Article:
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Palo Alto chided for 'bad faith' negotiations with utility workers

Original post made on Aug 2, 2018

The city of Palo Alto failed to negotiate in "good faith" during its extended contract talks with a recently formed labor group of managers in the Utilities Department, a judge for the state Public Employment Relations Board stated in a ruling released this week.

Read the full story here Web Link posted Thursday, August 2, 2018, 9:42 AM

Comments (31)

14 people like this
Posted by Sally
a resident of Downtown North
on Aug 2, 2018 at 10:04 am

We should demand a world with unions for the most vulnerable, the folks out in the fields picking fruit, or behind the counters at fast-food restaurants, or cleaning floors, or trimming hedges, ... it's a long list if you survey the entirety of California labor.

How can anyone pretend that the ability to fire highly paid managers is anywhere in the same moral universe? The specialized skill and hard work that these folk (presumably) have is always in high demand... unless of course there are folks in their ranks lacking one of these, in which case there's another powerful reason to oppose capitulating.

Please, let's leave this nonsense behind, and let's get out there together and fight the real union battle that unfortunately is not yet raging.


15 people like this
Posted by R. Davis
a resident of Crescent Park
on Aug 2, 2018 at 12:02 pm

Why is it that the ones doing the least amount of actual work in America are amongst the highest paid?

They also get 'golden parachutes' & opportunities to 'double-dip' (post retirement PERS) whereas the average worker has to stand in line at the EDD office for a mere pittance?


3 people like this
Posted by Annette
a resident of College Terrace
on Aug 2, 2018 at 12:17 pm

Annette is a registered user.

"The fact that the two parties have been negotiating since 2011 with no agreement is "outrageous," Clement concluded."

There must be an explanation for this. We have a reputation for protracting things, but even so, seven years is a long time. Maybe each side needs better negotiators.


33 people like this
Posted by Civil servant
a resident of another community
on Aug 2, 2018 at 1:03 pm

@Annette: if you read the PERB proposed decision, the reason the two sides have been negotiating for seven years without reaching an agreement is pretty clear: the city has been negotiating in bad faith the whole time, with no intention of ever approving an agreement with UMPAPA. In effect, they've been letting these employees hang out to dry, without so much as a cost of living adjustment in that period, as retribution for the employees forming this union in the first place. It's shameful.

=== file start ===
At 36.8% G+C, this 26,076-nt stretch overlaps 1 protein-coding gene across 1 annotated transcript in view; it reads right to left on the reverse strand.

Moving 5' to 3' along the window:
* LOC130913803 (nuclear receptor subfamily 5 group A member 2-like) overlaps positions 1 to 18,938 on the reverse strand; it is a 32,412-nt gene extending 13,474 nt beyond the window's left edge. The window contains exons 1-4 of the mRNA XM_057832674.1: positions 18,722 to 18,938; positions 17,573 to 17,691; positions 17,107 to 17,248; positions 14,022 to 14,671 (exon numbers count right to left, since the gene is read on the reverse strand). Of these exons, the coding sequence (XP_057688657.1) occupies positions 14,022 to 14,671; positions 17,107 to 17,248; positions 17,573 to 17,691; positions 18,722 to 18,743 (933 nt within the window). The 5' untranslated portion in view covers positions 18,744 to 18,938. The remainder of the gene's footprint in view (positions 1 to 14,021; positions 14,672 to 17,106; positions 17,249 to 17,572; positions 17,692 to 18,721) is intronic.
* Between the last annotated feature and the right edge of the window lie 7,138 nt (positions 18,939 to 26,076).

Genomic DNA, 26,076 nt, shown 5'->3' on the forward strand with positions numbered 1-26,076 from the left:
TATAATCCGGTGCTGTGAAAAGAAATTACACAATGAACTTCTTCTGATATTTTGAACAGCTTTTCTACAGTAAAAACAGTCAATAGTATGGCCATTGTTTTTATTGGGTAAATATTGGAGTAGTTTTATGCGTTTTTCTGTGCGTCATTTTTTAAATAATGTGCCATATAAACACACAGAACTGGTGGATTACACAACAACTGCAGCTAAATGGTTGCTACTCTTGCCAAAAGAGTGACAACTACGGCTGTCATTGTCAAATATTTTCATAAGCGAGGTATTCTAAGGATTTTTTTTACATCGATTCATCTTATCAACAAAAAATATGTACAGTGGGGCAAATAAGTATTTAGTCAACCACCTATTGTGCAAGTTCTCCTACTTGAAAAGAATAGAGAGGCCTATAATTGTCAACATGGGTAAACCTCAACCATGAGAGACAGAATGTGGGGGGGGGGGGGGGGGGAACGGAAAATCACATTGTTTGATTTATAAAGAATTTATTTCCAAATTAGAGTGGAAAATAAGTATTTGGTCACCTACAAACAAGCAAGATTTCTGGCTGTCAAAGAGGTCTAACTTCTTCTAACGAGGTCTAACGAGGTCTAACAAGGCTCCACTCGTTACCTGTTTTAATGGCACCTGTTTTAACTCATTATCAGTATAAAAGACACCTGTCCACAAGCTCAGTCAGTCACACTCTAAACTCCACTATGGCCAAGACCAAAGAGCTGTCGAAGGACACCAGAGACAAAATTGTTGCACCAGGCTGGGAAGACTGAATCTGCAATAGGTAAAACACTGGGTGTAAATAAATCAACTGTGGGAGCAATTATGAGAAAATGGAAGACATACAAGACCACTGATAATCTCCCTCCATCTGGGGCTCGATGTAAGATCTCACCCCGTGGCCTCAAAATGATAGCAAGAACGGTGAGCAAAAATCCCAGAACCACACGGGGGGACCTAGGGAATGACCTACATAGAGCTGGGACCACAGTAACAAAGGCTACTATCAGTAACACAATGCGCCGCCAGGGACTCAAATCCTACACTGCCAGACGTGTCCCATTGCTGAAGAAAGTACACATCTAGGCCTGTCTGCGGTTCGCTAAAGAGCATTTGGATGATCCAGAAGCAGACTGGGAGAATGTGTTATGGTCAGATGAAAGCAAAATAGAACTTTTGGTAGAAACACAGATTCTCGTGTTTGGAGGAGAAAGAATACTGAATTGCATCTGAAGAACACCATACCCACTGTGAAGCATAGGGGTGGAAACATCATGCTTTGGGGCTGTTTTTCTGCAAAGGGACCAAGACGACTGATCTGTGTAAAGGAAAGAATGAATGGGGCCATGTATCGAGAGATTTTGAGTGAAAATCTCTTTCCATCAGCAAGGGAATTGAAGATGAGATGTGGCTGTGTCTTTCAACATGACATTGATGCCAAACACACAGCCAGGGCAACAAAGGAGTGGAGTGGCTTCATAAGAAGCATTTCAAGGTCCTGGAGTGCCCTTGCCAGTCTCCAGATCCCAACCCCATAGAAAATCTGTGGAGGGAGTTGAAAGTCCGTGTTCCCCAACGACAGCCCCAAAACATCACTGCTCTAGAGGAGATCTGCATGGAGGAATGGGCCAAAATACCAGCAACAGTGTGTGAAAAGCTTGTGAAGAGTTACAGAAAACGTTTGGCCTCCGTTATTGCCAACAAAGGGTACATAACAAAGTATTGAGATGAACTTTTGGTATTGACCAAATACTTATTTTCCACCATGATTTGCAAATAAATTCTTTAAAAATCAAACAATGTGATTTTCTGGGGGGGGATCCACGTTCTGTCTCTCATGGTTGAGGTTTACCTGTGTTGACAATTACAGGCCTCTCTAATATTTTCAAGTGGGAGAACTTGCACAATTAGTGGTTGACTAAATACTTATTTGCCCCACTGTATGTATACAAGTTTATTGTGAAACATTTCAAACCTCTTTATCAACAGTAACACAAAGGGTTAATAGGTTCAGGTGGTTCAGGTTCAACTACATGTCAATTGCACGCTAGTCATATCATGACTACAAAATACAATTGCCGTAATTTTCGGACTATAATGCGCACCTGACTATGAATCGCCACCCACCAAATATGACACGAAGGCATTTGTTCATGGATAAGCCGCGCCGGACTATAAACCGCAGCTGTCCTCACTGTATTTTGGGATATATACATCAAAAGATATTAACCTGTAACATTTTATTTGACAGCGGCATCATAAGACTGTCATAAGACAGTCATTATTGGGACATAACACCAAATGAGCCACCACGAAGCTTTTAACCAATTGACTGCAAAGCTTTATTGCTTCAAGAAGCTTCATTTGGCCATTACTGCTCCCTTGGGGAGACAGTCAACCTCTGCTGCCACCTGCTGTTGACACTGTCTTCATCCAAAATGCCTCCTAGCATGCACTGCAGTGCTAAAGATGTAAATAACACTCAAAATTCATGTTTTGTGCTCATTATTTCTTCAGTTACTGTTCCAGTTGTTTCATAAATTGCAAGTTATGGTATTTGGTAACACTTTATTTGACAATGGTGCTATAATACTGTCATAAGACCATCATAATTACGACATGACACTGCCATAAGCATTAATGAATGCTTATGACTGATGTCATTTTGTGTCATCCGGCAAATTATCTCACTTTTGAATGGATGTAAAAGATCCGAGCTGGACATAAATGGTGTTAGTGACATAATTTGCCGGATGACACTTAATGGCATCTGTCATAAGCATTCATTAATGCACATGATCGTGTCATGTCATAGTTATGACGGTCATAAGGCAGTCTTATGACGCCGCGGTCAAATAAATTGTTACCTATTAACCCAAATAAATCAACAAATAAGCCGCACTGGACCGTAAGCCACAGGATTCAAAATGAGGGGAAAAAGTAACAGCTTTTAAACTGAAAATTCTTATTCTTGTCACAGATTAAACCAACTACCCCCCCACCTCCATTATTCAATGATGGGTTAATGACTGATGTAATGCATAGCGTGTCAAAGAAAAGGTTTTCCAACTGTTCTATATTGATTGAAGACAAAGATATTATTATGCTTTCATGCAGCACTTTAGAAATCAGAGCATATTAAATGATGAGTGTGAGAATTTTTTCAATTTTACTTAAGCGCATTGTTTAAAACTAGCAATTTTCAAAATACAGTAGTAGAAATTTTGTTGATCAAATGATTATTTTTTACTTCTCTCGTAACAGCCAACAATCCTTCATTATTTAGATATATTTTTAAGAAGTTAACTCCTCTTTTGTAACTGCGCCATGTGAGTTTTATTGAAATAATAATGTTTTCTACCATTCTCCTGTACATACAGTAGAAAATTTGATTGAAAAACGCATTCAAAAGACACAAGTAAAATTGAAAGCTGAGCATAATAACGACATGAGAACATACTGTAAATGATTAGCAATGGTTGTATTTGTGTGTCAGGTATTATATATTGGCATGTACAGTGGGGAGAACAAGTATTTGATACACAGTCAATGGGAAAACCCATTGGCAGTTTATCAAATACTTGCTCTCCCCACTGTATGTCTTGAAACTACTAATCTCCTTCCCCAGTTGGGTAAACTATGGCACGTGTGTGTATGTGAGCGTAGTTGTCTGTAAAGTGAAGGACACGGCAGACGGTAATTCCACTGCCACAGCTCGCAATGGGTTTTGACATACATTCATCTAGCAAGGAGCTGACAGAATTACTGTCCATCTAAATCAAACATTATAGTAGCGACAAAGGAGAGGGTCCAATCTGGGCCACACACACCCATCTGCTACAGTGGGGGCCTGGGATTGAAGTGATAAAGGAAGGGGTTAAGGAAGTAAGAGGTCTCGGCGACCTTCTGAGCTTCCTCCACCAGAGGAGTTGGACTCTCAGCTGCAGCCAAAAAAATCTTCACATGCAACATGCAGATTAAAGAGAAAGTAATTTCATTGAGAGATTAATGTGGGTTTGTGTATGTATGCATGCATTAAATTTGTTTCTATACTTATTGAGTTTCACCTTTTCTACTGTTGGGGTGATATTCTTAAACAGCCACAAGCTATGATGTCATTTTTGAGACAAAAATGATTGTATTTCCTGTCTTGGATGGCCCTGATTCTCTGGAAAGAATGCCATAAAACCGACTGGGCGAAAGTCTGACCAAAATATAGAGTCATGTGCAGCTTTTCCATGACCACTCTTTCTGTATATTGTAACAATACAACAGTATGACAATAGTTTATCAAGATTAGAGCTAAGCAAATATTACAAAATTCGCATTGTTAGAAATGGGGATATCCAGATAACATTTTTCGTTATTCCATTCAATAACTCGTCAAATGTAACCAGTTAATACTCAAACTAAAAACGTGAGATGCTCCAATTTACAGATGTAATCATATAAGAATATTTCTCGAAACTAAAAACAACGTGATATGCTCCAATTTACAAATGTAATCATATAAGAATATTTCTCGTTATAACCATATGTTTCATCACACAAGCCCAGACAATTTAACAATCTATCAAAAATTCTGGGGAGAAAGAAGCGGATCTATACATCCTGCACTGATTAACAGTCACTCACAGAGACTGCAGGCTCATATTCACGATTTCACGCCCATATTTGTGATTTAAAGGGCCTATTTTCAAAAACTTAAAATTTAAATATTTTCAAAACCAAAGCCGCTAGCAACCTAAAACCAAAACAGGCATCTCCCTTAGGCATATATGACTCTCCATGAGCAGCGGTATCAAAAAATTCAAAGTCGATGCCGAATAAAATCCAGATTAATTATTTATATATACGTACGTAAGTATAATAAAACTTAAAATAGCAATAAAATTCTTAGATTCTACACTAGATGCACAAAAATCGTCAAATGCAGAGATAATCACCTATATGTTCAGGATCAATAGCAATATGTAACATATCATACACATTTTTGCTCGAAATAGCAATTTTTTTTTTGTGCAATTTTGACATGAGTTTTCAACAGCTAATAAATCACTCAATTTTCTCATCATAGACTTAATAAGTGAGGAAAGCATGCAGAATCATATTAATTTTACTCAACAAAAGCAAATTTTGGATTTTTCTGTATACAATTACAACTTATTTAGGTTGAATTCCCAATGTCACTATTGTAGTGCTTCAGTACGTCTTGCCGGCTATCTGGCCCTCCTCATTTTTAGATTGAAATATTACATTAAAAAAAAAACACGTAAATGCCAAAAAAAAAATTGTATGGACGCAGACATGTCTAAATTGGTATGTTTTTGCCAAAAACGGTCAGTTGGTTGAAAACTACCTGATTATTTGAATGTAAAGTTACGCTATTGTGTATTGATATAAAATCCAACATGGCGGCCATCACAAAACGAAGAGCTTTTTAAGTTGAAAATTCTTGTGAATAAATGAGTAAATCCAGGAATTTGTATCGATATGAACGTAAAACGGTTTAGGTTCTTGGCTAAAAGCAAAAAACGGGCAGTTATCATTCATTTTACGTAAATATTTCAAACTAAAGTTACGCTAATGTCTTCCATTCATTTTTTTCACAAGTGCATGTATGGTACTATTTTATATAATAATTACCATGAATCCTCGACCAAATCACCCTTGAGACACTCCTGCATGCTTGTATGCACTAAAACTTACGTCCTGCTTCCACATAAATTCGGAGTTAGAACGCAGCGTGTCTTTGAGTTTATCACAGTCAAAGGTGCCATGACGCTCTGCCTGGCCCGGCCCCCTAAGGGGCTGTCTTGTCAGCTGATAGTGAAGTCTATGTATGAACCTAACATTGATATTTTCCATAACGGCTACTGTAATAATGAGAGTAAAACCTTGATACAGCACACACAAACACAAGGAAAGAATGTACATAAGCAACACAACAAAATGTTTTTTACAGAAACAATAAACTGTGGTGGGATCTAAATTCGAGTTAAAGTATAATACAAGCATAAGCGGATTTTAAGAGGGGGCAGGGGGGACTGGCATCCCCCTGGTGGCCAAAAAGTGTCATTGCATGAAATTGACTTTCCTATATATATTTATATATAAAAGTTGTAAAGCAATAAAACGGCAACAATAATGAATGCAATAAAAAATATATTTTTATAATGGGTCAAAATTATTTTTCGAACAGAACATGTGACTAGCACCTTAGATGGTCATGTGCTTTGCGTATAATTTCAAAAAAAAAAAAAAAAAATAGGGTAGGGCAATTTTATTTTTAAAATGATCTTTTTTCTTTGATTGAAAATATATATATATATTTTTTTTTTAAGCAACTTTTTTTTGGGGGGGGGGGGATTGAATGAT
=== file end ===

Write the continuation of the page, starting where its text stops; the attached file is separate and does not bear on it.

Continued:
7 people like this
Posted by Negotiate This...
a resident of Old Palo Alto
on Aug 2, 2018 at 1:50 pm

Less pay (or reduced pay grades)>>>for nondescript administrators, perpetual desk jockeys & redundant power point creators.

More pay>>>for those who actually work for a living & get their hands dirty.
Their work projects are far more visible to the average citizen than a bunch of stupid reports that quickly become yesterday's news.

Eliminate expensive consultant fees & make so-called 'specialized' city employees do the work instead. Saves money & trims the fat.


3 people like this
Posted by Me 2
a resident of Old Palo Alto
on Aug 2, 2018 at 2:35 pm

Unions for public sector = no bueno. They just turn around and spend dues on politicians that will give them a better contract and we as taxpayers get left holding the bag.

The fact that UMPAPA hasn't figured this out already (because the SEIU certainly has) makes you wonder how effective this union really is.


5 people like this
Posted by Curmudgeon
a resident of Downtown North
on Aug 2, 2018 at 3:02 pm

"... the reason the two sides have been negotiating for seven years without reaching an agreement is pretty clear: the city has been negotiating in bad faith the whole time, with no intention of ever approving an agreement with UMPAPA."

Be nice. Do not attribute to malice what can be explained as routine incompetence.


7 people like this
Posted by Stew Pid
a resident of Community Center
on Aug 2, 2018 at 3:17 pm

Why not outsource the entire operation via competitive bidding? We'd save a TON:
- no lifetime extended health care benefits to employees and part time workers
- no luxurious pensions after a couple decades of work (which even PA residents typically don't have)
- avoid egregious CPAU behaviors (like working on private projects on city time)
- no overpaid administrators

Just need a couple of smart execs to oversee the operation and develop intelligent rules for private companies to bid on the work without sacrificing longer term priorities.


23 people like this
Posted by Civil servant
a resident of another community
on Aug 2, 2018 at 3:18 pm

@Curmudgeon: Seriously, read the proposed decision. The ALJ specifically calls the city out for bad faith negotiation tactics (repeatedly cancelling meetings at the last minute, sending negotiators to negotiate without any authority, etc.). This really was malice, not incompetence.


12 people like this
Posted by member
a resident of another community
on Aug 2, 2018 at 3:46 pm

Staff represented by UMPAPA have not received any cost of living increases since 2013 when a contract was imposed on them by the City (see: Web Link).